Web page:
Get bbc.co.uk personalised to your display preferences - an update on MyDisplay
Guest blogger: Jonathan Hassell, Head of Usability & Accessibility, BBC Future Media & Technology
"I've been waiting for something like this for years..."
That's just one of the reactions we've had to the trial of MyDisplay - the BBC accessibility tool which allows people to change the way every one of BBC's 3million+ pages look.
The tool is already helping many people with dyslexia, literacy difficulties, limited-vision, ADHD and Aspergers get BBC Online in a way which works much better for them. From feedback so far, what they like is MyDisplay's simple interface for setting preferences, that they can customise MyDisplay themes to their precise choice of colour, that MyDisplay doesn't require them to download anything to get it to work, and that it works on smartphones as well as computers.
Since launching the trial back in December we have made some enhancements to MyDisplay:
- We've made the tool much faster and more reliable in transforming pages to the user's preferences
- We've made it work better on smartphones - you can now get both the BBC desktop and BBC mobile sites using MyDisplay preferences (your choice of font, text size, spacing, colours, images, and list view) on iPhone, iPad and Android
- MyDisplay's list view now works better for people using screen magnifying software - transforming pages into list view brings the text of the main article to the top-left and allows it to be wrapped into narrow window sizes to avoid horizontal scrolling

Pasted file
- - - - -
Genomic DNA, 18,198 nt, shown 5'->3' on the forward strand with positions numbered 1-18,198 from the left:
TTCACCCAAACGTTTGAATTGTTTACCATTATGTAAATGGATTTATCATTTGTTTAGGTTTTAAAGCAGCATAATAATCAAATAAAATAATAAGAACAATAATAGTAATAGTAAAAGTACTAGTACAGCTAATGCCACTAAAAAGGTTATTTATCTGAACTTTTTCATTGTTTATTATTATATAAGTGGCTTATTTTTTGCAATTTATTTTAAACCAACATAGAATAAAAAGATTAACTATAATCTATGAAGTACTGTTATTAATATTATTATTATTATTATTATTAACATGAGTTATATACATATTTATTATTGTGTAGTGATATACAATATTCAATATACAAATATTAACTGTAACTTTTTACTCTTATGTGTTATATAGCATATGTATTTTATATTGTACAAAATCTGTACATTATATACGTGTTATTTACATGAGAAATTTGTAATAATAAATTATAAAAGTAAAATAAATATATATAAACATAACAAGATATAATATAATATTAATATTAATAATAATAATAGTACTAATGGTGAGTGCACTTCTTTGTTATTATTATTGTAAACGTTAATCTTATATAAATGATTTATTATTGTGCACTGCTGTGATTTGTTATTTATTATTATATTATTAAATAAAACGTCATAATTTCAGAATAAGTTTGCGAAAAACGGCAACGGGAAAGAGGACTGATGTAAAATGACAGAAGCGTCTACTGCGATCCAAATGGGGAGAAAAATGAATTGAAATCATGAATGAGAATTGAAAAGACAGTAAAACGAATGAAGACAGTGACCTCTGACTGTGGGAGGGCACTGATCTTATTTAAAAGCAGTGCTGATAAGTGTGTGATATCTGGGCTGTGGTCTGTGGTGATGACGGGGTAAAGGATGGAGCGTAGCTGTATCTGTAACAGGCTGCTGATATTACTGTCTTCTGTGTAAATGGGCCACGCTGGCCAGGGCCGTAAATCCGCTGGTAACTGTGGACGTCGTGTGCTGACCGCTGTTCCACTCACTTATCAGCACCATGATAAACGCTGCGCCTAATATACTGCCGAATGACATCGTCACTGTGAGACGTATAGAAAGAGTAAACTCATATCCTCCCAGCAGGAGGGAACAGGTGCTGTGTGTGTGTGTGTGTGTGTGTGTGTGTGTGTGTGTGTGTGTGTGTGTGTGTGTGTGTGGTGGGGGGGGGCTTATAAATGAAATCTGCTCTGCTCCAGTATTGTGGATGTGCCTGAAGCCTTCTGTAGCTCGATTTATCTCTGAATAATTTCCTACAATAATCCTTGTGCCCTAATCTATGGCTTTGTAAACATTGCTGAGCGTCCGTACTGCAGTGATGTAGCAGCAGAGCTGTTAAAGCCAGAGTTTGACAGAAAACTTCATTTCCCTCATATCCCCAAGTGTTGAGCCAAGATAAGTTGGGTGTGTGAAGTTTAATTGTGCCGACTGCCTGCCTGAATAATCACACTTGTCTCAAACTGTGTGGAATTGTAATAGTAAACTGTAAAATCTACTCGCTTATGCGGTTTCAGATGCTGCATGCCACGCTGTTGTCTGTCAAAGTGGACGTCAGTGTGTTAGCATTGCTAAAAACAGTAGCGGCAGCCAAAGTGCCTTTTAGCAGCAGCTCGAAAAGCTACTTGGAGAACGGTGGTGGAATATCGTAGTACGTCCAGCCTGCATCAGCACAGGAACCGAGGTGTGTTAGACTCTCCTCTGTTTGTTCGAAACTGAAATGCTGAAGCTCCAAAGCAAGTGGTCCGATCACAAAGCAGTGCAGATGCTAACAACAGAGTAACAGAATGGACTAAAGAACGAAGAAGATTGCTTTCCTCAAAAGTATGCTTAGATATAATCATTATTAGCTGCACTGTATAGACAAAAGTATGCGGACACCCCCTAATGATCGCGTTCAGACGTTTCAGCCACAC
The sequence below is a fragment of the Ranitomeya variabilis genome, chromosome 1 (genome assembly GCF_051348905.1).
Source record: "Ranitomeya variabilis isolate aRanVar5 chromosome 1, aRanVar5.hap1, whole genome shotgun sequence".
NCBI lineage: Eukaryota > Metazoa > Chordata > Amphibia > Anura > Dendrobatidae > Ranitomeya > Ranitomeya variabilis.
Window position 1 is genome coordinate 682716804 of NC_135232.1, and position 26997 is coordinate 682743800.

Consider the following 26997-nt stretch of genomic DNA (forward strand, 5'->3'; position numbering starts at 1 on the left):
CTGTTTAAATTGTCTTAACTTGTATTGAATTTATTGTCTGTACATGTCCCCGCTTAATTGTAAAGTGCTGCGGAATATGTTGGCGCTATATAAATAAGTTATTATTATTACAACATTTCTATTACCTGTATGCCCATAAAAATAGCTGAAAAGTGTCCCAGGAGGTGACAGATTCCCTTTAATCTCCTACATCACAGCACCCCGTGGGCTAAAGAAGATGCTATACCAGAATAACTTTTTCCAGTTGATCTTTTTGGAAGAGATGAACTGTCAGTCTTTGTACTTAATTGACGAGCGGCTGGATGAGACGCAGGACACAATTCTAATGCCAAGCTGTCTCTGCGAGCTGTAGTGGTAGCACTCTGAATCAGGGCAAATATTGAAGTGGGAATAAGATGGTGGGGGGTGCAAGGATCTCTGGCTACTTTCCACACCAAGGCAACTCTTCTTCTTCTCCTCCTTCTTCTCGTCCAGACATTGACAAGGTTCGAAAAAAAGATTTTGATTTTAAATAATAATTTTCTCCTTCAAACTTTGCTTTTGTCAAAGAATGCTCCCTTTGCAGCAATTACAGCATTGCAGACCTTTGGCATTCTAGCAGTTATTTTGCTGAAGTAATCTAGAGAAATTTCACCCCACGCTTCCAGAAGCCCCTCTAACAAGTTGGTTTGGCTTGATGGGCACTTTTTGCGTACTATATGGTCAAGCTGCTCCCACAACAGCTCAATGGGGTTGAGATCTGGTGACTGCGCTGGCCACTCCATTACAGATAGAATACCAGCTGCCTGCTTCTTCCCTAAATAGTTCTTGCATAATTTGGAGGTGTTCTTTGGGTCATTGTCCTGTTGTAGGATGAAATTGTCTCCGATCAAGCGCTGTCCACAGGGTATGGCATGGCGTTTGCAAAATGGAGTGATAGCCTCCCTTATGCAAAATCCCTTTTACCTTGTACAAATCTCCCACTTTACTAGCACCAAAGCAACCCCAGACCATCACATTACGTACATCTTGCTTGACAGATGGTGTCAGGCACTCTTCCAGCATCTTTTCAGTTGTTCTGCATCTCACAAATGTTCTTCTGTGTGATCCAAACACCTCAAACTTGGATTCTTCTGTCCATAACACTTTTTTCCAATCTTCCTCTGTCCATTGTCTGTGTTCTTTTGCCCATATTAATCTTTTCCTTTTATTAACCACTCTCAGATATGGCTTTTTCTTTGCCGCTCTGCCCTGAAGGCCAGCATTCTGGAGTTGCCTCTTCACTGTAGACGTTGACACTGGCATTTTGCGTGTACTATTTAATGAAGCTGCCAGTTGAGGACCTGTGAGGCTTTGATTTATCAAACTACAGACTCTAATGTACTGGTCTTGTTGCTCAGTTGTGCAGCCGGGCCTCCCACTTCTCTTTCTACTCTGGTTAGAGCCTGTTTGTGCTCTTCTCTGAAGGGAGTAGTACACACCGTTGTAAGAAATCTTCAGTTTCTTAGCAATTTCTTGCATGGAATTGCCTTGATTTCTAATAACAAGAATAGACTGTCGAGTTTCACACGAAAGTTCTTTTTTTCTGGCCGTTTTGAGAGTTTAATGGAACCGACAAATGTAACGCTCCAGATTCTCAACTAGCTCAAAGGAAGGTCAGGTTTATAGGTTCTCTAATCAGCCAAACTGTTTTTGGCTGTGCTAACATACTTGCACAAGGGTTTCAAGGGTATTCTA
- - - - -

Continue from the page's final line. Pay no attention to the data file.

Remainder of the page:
- We've also fixed a few bugs with the MyDisplay control panel and its ability to store user preferences in a BBC iD
And, as some users said they wanted MyDisplay turned on for most but not all pages on bbc.co.uk, we recently launched the MyDisplay toolbar which allows users to quickly turn their preferences on and off on a page per page basis once they've set them.
The toolbar also allows users to bring up the MyDisplay control panel from any page, so they can tweak their preferences without needing to go back to the MyDisplay website. And finally, it provides a quick mechanism for users to let the BBC know if a page they're viewing doesn't look right through MyDisplay.
We're hoping these updates enhance our existing users' experience of MyDisplay, and also encourage more people to try MyDisplay.
We'd really value your feedback, either here or via MyDisplay's feedback form, as this will let us know how important the tool is for you.
If feedback is good, MyDisplay may become a permanent feature of bbc.co.uk and be extended to offer preferences to help people with learning difficulties, hearing difficulties, and older people. It may also be included on other websites off the BBC so you can use your preferences on more of your web journeys.
The future of MyDisplay is in your hands. Give it a try today and let us know what you think of it now, and what it could include to help you get a better experience of bbc.co.uk in the future.